The blood-brain barrier in Alzheimer’s disease

By Fiona McLean

Blood vessels are everywhere in our body and supply oxygen and fuel to organs to keep them working properly. Everywhere in our brain is a group of cells that form a barrier between the blood and the nerve cells, the ‘blood-brain barrier’. The main cell type present in the blood-brain barrier are endothelial cells. These cells act like a bouncer on a nightclub door, deciding what goes into the brain or what gets ejected. However, in dementia-related diseases, such as Alzheimer’s disease, the blood-brain barrier no longer works properly. This causes many problems, including the entry of toxins into the brain, improper use of essential nutrients, such as oxygen and glucose, and failure to clear waste products from the brain. Failure of the blood-brain barrier can occur early in Alzheimer’s disease and may contribute to the progression of the disease.

My research, at the University of Dundee and funded by Alzheimer’s Research UK, will examine what causes the blood-brain barrier to malfunction in Alzheimer’s disease. One of the main goals is to understand what changes occur in the blood-brain barrier before and after the build-up of amyloid. Amyloid is one of the main pathological features of Alzheimer’s disease and in more than 80% of patients, amyloid is found in the blood vessels of the brain, a condition called cerebral amyloid angiopathy. The frequency of cerebral amyloid angiopathy occurring in patients with Alzheimer’s disease further highlights why it is important that we investigate the blood-brain barrier and how it is affected in Alzheimer’s disease.

Another goal of my research is to better understand which factors stimulate the development of Alzheimer’s disease. The cause of most sporadic cases is currently unknown; however, we do know that there are a number of modifiable risk factors associated with the ‘metabolic syndrome’ that may increase the risk of developing Alzheimer’s disease. The metabolic syndrome is a cluster of conditions that occur simultaneously, including obesity, type 2 diabetes, high blood pressure, high levels of triglycerides (fat) in the blood, and low levels of high-density lipoprotein (“good” cholesterol) in the blood. An important part of my research is to find out how the metabolic syndrome can cause Alzheimer’s disease and whether it causes problems in the blood-brain barrier. It is vital to understand the sequence of events leading up to and after blood-brain barrier problems and to better understand how metabolic syndrome can exacerbate outcomes.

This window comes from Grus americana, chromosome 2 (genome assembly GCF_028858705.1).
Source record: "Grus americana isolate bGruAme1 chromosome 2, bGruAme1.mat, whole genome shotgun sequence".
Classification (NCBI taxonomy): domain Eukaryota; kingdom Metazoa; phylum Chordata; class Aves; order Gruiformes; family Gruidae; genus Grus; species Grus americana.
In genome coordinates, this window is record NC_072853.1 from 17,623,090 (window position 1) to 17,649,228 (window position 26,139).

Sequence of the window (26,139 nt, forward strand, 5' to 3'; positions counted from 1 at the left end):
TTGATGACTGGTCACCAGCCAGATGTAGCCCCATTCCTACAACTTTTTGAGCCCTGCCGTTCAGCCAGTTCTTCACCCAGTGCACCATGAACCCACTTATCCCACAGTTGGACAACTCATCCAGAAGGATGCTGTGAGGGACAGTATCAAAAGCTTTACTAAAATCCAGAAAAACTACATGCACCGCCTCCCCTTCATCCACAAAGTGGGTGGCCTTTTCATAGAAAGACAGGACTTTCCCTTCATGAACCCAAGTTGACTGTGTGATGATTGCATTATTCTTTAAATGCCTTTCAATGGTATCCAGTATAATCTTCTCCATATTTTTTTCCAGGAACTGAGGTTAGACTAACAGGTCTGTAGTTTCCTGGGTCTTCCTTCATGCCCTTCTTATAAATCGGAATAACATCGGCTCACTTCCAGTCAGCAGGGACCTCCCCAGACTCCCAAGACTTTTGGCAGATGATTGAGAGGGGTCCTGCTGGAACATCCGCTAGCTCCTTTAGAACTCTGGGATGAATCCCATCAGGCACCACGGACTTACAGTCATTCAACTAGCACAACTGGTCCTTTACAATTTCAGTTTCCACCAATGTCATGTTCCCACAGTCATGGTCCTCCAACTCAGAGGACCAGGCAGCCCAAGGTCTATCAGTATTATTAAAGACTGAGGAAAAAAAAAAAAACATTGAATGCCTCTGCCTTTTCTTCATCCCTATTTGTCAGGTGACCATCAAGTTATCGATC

The bad news is that ‘metabolic syndrome’ is on the rise in many countries and may be a key factor in the rise of Alzheimer’s cases. However, the good news is that if we change our lifestyle, up to 40% of dementia cases can be delayed or even prevented. It’s really important to get the word out that living a healthier lifestyle can protect your brain, as only 33% of people think it’s possible to reduce the risk. A public health campaign, “Think Brain Health,” has been launched to raise awareness and provide tips on how to take care of your brain.

Dementia is now a global epidemic and we need to use every inch of innovative science and creative thinking to make progress faster than we’ve ever seen. It is essential to support research into Alzheimer’s disease and other dementia-related diseases. Charities are huge contributors to ongoing research, but we need governments to deliver on the ‘moonshot’ funding commitment that has been promised for years. There is currently no cure for dementia and Alzheimer’s disease, although it is the leading cause of death in some countries. One of the worst things about this devastating disease is that not only does it cost your life, but it can steal your memories, which makes you who you are. This is why we need to push harder than ever to understand and stop Alzheimer’s disease.

The blood-brain barrier is the first line of defense to protect our brains. If we can make the blood-brain barrier work, we can protect the rest of our brain cells. There are currently no drugs for Alzheimer’s disease that target the blood-brain barrier, meaning there is a whole area of ​​potential drug discovery that has been untapped and could lead to a new generation of treatments. My research is a first step towards making these new medicines.

(The author is Alzheimer’s Research UK Fellow, University of Dundee. Opinions expressed are personal and do not reflect the official position or policy of

Leave a Reply

Your email address will not be published. Required fields are marked *